NEW YORK (MainStreet) — Owning a home is a big responsibility and investment — one not everyone can or should take on. Renters are often told they're "throwing money away," but are they really? Here's a look at five reasons renters actually may be a step ahead of buyers.
1. You get more perks and have less to worry about.
“The last time I checked, most homes don’t come with a gym, a swimming pool, a clubhouse, a roof deck and a guy who comes to pick up your laundry once a week,” says Paul Purcell, managing director of real estate firm William Raveis in New York City. “Rental properties are getting nicer and nicer, and they offer the kind of perks that you just don’t get when you buy a home.”
With a rental property, there’s no need to worry about cutting the grass, maintaining the roof or the water heater and paying property taxes every year, Purcell says.
“I don’t have to clean the pool or water the flowers, and if I want to go on vacation, I just lock the door behind me,” he says. “There’s a sense of freedom that comes with renting, while homeownership comes with a tremendous amount of responsibility.”
2. There’s no guarantee you’ll make any profit off your home, and it’s not a liquid asset.
While it’s likely you'll make money from homeownership, you can't predict market volatility, says Gabby Warshawer, director of research and communications at CityRealty in New York City.
“People who bought condos in Manhattan in 2007 and then sold them in 2014 realized an annual growth rate of 3.4%, which is way off the 10-year average of 7.9%, which shows how you really can’t predict these things,” she says. “In 2006 and 2007 there was a feverish, ‘buy, buy, buy’ mentality, but the people who bought are now realizing the lowest rate of return in a decade.”
Homes are not an investment you can ever be certain about — there’s always an element of gambling, Warshawer says. Although time generally “heals all wounds” in terms of market volatility, if you don’t have 20 years to wait around, renting is often the safer option.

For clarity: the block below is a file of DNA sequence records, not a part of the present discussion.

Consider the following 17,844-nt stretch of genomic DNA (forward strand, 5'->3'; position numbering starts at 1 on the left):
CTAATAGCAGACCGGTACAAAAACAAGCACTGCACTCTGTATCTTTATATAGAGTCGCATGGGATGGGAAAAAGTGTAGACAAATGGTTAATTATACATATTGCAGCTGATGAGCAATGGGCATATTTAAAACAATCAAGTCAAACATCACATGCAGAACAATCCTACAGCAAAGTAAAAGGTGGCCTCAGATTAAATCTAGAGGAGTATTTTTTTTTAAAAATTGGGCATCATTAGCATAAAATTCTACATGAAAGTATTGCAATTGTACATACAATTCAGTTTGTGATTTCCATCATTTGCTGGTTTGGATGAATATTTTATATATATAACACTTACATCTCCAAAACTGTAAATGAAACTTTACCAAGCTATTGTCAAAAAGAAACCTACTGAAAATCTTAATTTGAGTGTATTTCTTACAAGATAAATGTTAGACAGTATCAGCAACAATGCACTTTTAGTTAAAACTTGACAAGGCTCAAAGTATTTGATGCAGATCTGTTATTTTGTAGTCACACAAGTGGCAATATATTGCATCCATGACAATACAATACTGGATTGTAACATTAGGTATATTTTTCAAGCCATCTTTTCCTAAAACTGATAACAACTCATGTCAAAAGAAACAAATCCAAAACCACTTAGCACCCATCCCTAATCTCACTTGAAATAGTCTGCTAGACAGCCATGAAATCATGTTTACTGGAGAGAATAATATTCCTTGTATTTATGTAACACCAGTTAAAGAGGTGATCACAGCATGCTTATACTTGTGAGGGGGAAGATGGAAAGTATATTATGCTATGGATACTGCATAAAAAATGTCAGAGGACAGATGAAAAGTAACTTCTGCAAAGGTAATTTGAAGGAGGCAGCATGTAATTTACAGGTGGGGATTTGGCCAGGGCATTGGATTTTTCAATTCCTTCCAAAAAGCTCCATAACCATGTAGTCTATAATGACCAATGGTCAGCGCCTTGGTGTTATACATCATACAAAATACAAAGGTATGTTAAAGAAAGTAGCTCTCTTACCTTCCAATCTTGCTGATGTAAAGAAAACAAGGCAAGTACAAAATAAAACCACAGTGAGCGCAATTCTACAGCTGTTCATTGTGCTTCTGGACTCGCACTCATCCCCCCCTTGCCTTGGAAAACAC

3. You can be as mobile and as flexible as life dictates.
If there’s one thing we know about Millennials, it’s that they value flexibility, Purcell says. “Younger people value happiness in their jobs more than they value job security, so they’re not afraid to pick up and move. They say, ‘Sure, I live in New York, but I just got a great job offer in San Fran. I’m moving!’ They’re portable.”
If you own, it can take several months — sometimes years — to sell a home.
“Millennials know this. They say, ‘Why do I want to tie myself to an expensive investment that prevents me from taking advantage of the opportunities that come my way?’”
People who plan to buy a home should be committed to an area for at least three to five years to break even on their investment, Purcell says. To make a profit, you need to be committed to an area for at least 10 years, and that can seem like an "eternity" for a mobile generation.
4. The people who really “throw money away” are often those who buy.
Renters aren’t throwing money away every month, but buyers might be, Purcell says.
“You can throw more money away if you buy a home that’s a [bigger] mistake than you ever could on renting,” he says. “When you get ready to sell, if you have not recouped the money you put into the house and then you have closing costs, brokers fees, it can cost you tens of thousands of dollars."
Also, homeowners who need to move unexpectedly may find themselves faced with paying two mortgages or a mortgage and rent.
“If you own a home, you can’t say, ‘I’m going to sell my house tomorrow,” but if you rent, you may have the option of going on a month-to-month lease and leaving whenever you like. Imagine if you said to the bank, “I only want to pay my mortgage for one more month.’ They would laugh at you,” he says.
5. You’ve got a ready-made sense of community.
Many apartment complexes provide instant community and neighborhood connections, Purcell says. From community bulletin boards to weekly yoga classes or once-a-month potluck dinners, today’s apartment buildings offer much more than just a roof over your head.
“As soon as you step out of your door you’re going to see someone you know and have someone to chat with while you walk the dog. That doesn’t happen in Greenwich, Conn.,” he says. “On the weekends, instead of mowing your lawn and coming back inside your house, you can hang out at the pool with friends. It’s a no-brainer.”
— Written by Kathryn Tuggle for MainStreet. Follow Kathryn on Twitter @KathrynTuggle